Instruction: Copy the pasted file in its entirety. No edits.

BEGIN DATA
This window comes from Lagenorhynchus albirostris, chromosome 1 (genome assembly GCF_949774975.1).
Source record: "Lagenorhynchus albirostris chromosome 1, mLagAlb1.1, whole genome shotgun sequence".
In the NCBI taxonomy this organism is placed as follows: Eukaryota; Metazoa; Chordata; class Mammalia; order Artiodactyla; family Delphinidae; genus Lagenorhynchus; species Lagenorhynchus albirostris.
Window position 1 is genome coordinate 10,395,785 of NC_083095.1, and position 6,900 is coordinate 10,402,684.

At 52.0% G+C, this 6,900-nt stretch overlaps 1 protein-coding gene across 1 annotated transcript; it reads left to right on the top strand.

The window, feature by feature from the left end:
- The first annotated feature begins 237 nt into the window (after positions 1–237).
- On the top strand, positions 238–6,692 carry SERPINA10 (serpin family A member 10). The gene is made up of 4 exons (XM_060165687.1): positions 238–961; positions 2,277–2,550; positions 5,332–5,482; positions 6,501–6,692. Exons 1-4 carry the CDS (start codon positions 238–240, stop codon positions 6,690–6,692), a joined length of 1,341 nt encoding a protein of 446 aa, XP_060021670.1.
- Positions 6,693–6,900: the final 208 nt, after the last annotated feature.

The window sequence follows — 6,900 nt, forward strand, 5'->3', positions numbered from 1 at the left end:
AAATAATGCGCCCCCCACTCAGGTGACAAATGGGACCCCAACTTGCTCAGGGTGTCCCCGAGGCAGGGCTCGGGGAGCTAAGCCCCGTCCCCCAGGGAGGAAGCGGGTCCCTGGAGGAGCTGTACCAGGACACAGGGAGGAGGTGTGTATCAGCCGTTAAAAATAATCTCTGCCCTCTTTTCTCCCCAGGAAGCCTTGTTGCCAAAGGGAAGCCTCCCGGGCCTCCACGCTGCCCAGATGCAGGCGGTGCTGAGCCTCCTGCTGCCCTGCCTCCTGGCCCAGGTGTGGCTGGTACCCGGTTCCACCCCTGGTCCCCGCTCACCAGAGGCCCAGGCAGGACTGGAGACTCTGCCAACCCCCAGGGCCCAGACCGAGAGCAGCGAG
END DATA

This window comes from Lagenorhynchus albirostris, chromosome 1 (genome assembly GCF_949774975.1).
Source record: "Lagenorhynchus albirostris chromosome 1, mLagAlb1.1, whole genome shotgun sequence".
In the NCBI taxonomy this organism is placed as follows: Eukaryota; Metazoa; Chordata; class Mammalia; order Artiodactyla; family Delphinidae; genus Lagenorhynchus; species Lagenorhynchus albirostris.
Window position 1 is genome coordinate 10,395,785 of NC_083095.1, and position 6,900 is coordinate 10,402,684.

At 52.0% G+C, this 6,900-nt stretch overlaps 1 protein-coding gene across 1 annotated transcript; it reads left to right on the top strand.

The window, feature by feature from the left end:
- The first annotated feature begins 237 nt into the window (after positions 1–237).
- On the top strand, positions 238–6,692 carry SERPINA10 (serpin family A member 10). The gene is made up of 4 exons (XM_060165687.1): positions 238–961; positions 2,277–2,550; positions 5,332–5,482; positions 6,501–6,692. Exons 1-4 carry the CDS (start codon positions 238–240, stop codon positions 6,690–6,692), a joined length of 1,341 nt encoding a protein of 446 aa, XP_060021670.1.
- Positions 6,693–6,900: the final 208 nt, after the last annotated feature.

The window sequence follows — 6,900 nt, forward strand, 5'->3', positions numbered from 1 at the left end:
AAATAATGCGCCCCCCACTCAGGTGACAAATGGGACCCCAACTTGCTCAGGGTGTCCCCGAGGCAGGGCTCGGGGAGCTAAGCCCCGTCCCCCAGGGAGGAAGCGGGTCCCTGGAGGAGCTGTACCAGGACACAGGGAGGAGGTGTGTATCAGCCGTTAAAAATAATCTCTGCCCTCTTTTCTCCCCAGGAAGCCTTGTTGCCAAAGGGAAGCCTCCCGGGCCTCCACGCTGCCCAGATGCAGGCGGTGCTGAGCCTCCTGCTGCCCTGCCTCCTGGCCCAGGTGTGGCTGGTACCCGGTTCCACCCCTGGTCCCCGCTCACCAGAGGCCCAGGCAGGACTGGAGACTCTGCCAACCCCCAGGGCCCAGACCGAGAGCAGCGAG